The technology behind evaporative air conditioning units dates back to ancient Egypt and uses air and water rather than chemical refrigerants.
They work by drawing heat and excess moisture through moisture pads which are then cooled and circulated through the home using a simple fan. Not ideal for use in very humid weather climates, these systems work best in areas where the weather is hot and dry.
How much electricity does a window AC unit use?
Of course, the answer to this isn’t a straightforward one as it depends on many factors! The make and model of the AC unit, the outside weather conditions the air conditioner will have to deal with, and most importantly the power consumption of your appliance.
A quick guide to power consumption
As a quick guide, the power consumption of a large window air conditioning unit is between 1,400 and 2,000 watts per hour, medium units will use around 900 watts, and smaller ones around 500 watts.
You can calculate the watts per hour (energy consumption rate) of your appliance by checking the handbook, which you may have as a physical copy but can most likely be found online if not. The information will probably be presented in kilowatts and it’s worth remembering that 1 kilowatt is equivalent to 1,000 watts.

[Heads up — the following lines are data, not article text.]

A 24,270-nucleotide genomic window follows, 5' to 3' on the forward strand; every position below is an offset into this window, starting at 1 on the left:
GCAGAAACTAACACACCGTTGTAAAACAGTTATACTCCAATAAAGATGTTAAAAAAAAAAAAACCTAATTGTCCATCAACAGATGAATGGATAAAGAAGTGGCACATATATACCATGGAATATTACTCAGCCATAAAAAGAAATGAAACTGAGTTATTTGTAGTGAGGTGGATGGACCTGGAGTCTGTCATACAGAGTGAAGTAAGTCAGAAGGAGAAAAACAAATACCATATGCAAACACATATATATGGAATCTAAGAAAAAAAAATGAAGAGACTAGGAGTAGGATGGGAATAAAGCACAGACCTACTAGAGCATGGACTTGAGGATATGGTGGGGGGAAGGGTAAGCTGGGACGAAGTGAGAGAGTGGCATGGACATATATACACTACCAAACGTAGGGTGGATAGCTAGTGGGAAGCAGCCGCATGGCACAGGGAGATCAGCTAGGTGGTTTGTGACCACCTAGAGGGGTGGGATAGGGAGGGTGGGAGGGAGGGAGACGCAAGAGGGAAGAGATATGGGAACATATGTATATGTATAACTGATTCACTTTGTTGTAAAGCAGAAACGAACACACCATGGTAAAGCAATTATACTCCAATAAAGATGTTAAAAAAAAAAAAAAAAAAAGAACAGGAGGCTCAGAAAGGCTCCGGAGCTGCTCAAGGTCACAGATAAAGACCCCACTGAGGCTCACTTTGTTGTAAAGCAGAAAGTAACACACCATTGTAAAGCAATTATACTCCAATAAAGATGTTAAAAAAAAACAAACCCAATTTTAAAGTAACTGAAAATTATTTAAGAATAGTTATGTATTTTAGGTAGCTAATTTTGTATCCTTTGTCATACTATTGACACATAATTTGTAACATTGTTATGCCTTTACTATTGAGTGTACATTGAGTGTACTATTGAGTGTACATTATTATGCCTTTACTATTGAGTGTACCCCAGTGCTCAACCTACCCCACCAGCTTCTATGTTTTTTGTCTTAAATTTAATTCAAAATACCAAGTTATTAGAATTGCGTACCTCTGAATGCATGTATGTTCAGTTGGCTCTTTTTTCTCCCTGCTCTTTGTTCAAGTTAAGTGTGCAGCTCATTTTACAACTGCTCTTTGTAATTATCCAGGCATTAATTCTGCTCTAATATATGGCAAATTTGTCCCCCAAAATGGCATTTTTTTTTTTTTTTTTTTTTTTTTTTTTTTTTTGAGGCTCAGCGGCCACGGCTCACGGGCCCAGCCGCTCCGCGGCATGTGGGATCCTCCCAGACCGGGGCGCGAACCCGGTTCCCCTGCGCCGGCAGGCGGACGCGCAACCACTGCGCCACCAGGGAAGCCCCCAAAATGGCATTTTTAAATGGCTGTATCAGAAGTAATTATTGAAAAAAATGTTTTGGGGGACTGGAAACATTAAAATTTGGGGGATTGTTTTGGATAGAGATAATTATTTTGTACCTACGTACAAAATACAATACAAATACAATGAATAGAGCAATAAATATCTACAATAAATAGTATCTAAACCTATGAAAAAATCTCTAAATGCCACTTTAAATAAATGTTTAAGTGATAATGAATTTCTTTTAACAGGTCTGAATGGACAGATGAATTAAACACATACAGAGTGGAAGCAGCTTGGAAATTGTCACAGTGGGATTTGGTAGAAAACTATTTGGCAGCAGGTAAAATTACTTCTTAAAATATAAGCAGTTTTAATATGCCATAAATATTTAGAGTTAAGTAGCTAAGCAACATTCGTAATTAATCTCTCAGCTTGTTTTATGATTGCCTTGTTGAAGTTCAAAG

How to calculate how much electricity your window AC unit will use a month
- Write down how many hours a day you will be using your window AC unit
- Calculate the power consumption (watts) of your specific window AC unit
- Calculate the monthly consumption using this formula: AC wattage X AC usage in hours per day X number of days
How to calculate how much your window AC unit electricity will cost
- Establish the cost of electricity in your area
- Calculate your monthly electricity consumption using the formula above
- Calculate the monthly electricity costs using this formula: cost of electricity ($kWh) X monthly power consumption
Which factors affect how much electricity your window AC unit will use
There are a number of factors that will affect how much energy your air conditioner uses, including:
- The temperature outside
- The size of your unit
- The thermostat setting
- The cooling load
- The EER rating of the unit
The outside temperature